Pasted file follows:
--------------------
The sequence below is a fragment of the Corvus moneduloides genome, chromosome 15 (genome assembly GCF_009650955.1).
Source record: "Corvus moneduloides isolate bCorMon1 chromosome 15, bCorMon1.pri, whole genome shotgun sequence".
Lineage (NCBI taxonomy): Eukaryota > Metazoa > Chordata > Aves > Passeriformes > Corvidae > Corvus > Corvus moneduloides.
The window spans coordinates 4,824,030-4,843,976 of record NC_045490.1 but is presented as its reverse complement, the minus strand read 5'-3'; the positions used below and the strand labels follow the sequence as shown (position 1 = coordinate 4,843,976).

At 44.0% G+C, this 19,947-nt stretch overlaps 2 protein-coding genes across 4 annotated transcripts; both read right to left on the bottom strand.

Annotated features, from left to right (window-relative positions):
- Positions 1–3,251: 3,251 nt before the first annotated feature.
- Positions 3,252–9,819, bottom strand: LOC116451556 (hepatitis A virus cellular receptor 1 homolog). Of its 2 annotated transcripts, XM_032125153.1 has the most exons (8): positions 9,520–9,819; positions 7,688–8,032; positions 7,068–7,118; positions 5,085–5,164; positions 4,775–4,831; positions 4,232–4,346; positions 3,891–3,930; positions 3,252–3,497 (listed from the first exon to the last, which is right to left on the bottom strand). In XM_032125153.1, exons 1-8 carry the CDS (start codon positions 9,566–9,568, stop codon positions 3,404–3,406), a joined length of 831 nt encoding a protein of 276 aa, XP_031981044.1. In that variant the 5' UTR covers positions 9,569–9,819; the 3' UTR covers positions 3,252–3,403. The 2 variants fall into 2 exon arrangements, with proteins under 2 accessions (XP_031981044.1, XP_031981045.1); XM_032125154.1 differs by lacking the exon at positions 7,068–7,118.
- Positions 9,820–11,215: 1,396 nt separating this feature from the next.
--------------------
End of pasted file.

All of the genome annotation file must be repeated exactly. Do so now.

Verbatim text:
The sequence below is a fragment of the Corvus moneduloides genome, chromosome 15 (genome assembly GCF_009650955.1).
Source record: "Corvus moneduloides isolate bCorMon1 chromosome 15, bCorMon1.pri, whole genome shotgun sequence".
Lineage (NCBI taxonomy): Eukaryota > Metazoa > Chordata > Aves > Passeriformes > Corvidae > Corvus > Corvus moneduloides.
The window spans coordinates 4,824,030-4,843,976 of record NC_045490.1 but is presented as its reverse complement, the minus strand read 5'-3'; the positions used below and the strand labels follow the sequence as shown (position 1 = coordinate 4,843,976).

At 44.0% G+C, this 19,947-nt stretch overlaps 2 protein-coding genes across 4 annotated transcripts; both read right to left on the bottom strand.

Annotated features, from left to right (window-relative positions):
- Positions 1–3,251: 3,251 nt before the first annotated feature.
- Positions 3,252–9,819, bottom strand: LOC116451556 (hepatitis A virus cellular receptor 1 homolog). Of its 2 annotated transcripts, XM_032125153.1 has the most exons (8): positions 9,520–9,819; positions 7,688–8,032; positions 7,068–7,118; positions 5,085–5,164; positions 4,775–4,831; positions 4,232–4,346; positions 3,891–3,930; positions 3,252–3,497 (listed from the first exon to the last, which is right to left on the bottom strand). In XM_032125153.1, exons 1-8 carry the CDS (start codon positions 9,566–9,568, stop codon positions 3,404–3,406), a joined length of 831 nt encoding a protein of 276 aa, XP_031981044.1. In that variant the 5' UTR covers positions 9,569–9,819; the 3' UTR covers positions 3,252–3,403. The 2 variants fall into 2 exon arrangements, with proteins under 2 accessions (XP_031981044.1, XP_031981045.1); XM_032125154.1 differs by lacking the exon at positions 7,068–7,118.
- Positions 9,820–11,215: 1,396 nt separating this feature from the next.